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A Different Kind of Boat

When Robert Fulton at last persuaded Robert Livingston to lift his eyes and see the great opportunity that lay beyond the Northeast, Nicholas J. Roosevelt was the man the partners picked to build a steamboat that would voyage down the Mississippi River and become the first one to do so. Fulton and Livingston’s objective was to acquire a steamboat monopoly on the lower Mississippi as they had on the Hudson and thereby establish control of commercial shipping on two of the country’s most important waterways. But before asking the Louisiana territorial government to grant them a monopoly and before building the steamboat, Fulton and Livingston wanted to make sure the boat they envisioned could indeed make the voyage across the length of the Ohio and down the Mississippi all the way to New Orleans. To assure themselves, they proposed to send Roosevelt to Pittsburgh to have a boat built and make a test run that, if successful, would prepare the way for the coming of the steamboat. The test run would be made in a flatboat, propelled mainly by the rivers’ currents.

Roosevelt (whose brother became the grandfather of Theodore Roosevelt, the twenty-sixth president of the United States) was, like Livingston, from an old, respected New York family. His father, Isaac, had been a member of the New York legislature and was for many years president of the Bank of New York. Roosevelt’s foundry and boat works, however, where he had built the experimental steamboat for Livingston and John Stevens, had fallen on hard times, and Roosevelt had become open to new propositions.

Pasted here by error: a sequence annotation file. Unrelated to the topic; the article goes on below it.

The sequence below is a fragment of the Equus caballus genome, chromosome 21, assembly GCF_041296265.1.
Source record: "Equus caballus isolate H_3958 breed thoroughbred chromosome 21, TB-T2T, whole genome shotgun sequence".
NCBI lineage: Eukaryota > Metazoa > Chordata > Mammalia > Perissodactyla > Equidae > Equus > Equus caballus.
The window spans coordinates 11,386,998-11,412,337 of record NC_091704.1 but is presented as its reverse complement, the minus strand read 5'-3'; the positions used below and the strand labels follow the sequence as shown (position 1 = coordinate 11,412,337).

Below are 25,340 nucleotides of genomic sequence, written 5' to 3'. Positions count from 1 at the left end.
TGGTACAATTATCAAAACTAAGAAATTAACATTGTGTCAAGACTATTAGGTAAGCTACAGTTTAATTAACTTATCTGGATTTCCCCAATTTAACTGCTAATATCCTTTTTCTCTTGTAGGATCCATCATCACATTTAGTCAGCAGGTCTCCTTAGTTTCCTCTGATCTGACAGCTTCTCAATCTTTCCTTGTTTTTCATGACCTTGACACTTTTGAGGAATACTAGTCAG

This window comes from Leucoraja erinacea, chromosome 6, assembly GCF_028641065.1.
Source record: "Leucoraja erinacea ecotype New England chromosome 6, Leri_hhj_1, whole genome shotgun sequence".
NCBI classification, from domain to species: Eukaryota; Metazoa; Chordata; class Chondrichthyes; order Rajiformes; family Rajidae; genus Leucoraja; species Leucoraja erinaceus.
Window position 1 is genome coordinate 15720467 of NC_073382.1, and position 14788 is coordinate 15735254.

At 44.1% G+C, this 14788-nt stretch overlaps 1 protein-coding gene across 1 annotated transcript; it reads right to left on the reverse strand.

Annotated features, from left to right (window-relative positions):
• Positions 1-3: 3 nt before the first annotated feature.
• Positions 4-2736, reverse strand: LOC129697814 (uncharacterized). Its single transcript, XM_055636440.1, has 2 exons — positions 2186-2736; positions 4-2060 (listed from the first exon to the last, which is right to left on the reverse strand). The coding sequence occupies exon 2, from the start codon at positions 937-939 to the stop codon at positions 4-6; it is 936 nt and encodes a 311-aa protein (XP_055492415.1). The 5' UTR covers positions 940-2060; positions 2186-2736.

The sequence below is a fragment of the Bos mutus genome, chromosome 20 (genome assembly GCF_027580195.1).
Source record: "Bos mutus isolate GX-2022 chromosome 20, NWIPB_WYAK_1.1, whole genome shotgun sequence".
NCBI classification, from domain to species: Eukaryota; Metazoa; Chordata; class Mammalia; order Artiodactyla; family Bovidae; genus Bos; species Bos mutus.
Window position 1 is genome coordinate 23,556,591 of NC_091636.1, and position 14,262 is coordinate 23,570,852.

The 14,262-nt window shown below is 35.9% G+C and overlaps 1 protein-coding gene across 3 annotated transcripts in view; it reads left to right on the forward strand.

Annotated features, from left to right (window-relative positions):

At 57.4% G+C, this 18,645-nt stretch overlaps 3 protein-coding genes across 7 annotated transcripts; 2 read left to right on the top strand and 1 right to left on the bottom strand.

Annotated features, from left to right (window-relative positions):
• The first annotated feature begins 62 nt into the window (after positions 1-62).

In the spring of 1809 he was forty-one years old and recently married to eighteen-year-old Lydia Latrobe, with whom he had fallen in love when she was a precocious fourteen-year-old. High-spirited and strong-minded, she was the daughter of architect, engineer and inventor Benjamin Latrobe, with whom Roosevelt had participated in several business ventures and who had become Roosevelt’s close friend. Agreeing to help Fulton and Livingston pursue their plan for a Mississippi River steamboat, Roosevelt would make the rugged journey over the Alleghenies to Pittsburgh to build a boat aboard which he would drift through the heart of America, down to New Orleans. With him would go his courageous, venturesome young wife, who would not let him go without her. The trip would be for them, still newlyweds, like a honeymoon voyage.

They set out for Pittsburgh in the spring of 1809 and upon their arrival there immediately began to design their flatboat and arrange to have it built. Pittsburgh was then a town of about four thousand residents and a place where boat-building was a thriving industry, many freight-carrying flatboats originating there and there beginning their one-way voyage down the river.

The boat that Nicholas — and Lydia, the architect’s daughter — designed was essentially a houseboat with two cabins. The aft cabin — which Lydia called “a huge box”— contained a bedroom, a dining room and a pantry for the couple. The forward cabin, the larger of the two, housed the five-man crew — the vessel’s pilot, a cook and three deckhands, one of whom would man the tiller and two who would man the sweeps, the long-handled oars that provided additional propulsion when needed. The forward cabin also included a stone or brick fireplace where the cooking would be done. The top of the boat formed a flat, upper deck that was covered by an awning and had seats on it.